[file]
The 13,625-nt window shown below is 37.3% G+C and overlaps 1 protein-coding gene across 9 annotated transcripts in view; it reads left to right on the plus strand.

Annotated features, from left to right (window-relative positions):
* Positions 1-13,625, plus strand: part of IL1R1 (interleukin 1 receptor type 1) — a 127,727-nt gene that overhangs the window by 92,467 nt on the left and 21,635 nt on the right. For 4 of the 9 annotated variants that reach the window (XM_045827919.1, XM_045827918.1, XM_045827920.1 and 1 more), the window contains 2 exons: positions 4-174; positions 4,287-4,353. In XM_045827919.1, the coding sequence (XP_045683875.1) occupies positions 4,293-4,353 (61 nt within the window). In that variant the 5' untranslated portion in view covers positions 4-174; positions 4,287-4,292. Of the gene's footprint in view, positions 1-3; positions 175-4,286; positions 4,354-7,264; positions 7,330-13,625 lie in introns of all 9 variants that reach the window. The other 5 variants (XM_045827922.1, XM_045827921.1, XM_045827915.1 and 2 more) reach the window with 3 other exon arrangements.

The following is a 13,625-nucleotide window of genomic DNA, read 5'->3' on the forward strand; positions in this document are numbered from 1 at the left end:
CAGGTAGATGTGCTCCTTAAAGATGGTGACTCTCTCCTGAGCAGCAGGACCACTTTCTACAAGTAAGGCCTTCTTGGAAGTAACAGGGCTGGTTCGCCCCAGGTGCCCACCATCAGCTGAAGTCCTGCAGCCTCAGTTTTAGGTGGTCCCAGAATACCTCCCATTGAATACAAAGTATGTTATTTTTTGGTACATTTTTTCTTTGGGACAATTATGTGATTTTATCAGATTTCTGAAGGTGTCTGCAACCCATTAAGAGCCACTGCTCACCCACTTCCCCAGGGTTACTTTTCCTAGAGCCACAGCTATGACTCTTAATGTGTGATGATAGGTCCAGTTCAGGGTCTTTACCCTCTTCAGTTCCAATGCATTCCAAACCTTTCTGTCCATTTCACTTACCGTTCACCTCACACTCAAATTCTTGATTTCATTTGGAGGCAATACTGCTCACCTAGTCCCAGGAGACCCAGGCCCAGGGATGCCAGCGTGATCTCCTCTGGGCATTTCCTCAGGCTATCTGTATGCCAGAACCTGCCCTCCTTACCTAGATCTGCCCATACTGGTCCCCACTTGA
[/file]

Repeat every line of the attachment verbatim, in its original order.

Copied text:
The 13,625-nt window shown below is 37.3% G+C and overlaps 1 protein-coding gene across 9 annotated transcripts in view; it reads left to right on the plus strand.

Annotated features, from left to right (window-relative positions):
* Positions 1-13,625, plus strand: part of IL1R1 (interleukin 1 receptor type 1) — a 127,727-nt gene that overhangs the window by 92,467 nt on the left and 21,635 nt on the right. For 4 of the 9 annotated variants that reach the window (XM_045827919.1, XM_045827918.1, XM_045827920.1 and 1 more), the window contains 2 exons: positions 4-174; positions 4,287-4,353. In XM_045827919.1, the coding sequence (XP_045683875.1) occupies positions 4,293-4,353 (61 nt within the window). In that variant the 5' untranslated portion in view covers positions 4-174; positions 4,287-4,292. Of the gene's footprint in view, positions 1-3; positions 175-4,286; positions 4,354-7,264; positions 7,330-13,625 lie in introns of all 9 variants that reach the window. The other 5 variants (XM_045827922.1, XM_045827921.1, XM_045827915.1 and 2 more) reach the window with 3 other exon arrangements.

The following is a 13,625-nucleotide window of genomic DNA, read 5'->3' on the forward strand; positions in this document are numbered from 1 at the left end:
CAGGTAGATGTGCTCCTTAAAGATGGTGACTCTCTCCTGAGCAGCAGGACCACTTTCTACAAGTAAGGCCTTCTTGGAAGTAACAGGGCTGGTTCGCCCCAGGTGCCCACCATCAGCTGAAGTCCTGCAGCCTCAGTTTTAGGTGGTCCCAGAATACCTCCCATTGAATACAAAGTATGTTATTTTTTGGTACATTTTTTCTTTGGGACAATTATGTGATTTTATCAGATTTCTGAAGGTGTCTGCAACCCATTAAGAGCCACTGCTCACCCACTTCCCCAGGGTTACTTTTCCTAGAGCCACAGCTATGACTCTTAATGTGTGATGATAGGTCCAGTTCAGGGTCTTTACCCTCTTCAGTTCCAATGCATTCCAAACCTTTCTGTCCATTTCACTTACCGTTCACCTCACACTCAAATTCTTGATTTCATTTGGAGGCAATACTGCTCACCTAGTCCCAGGAGACCCAGGCCCAGGGATGCCAGCGTGATCTCCTCTGGGCATTTCCTCAGGCTATCTGTATGCCAGAACCTGCCCTCCTTACCTAGATCTGCCCATACTGGTCCCCACTTGA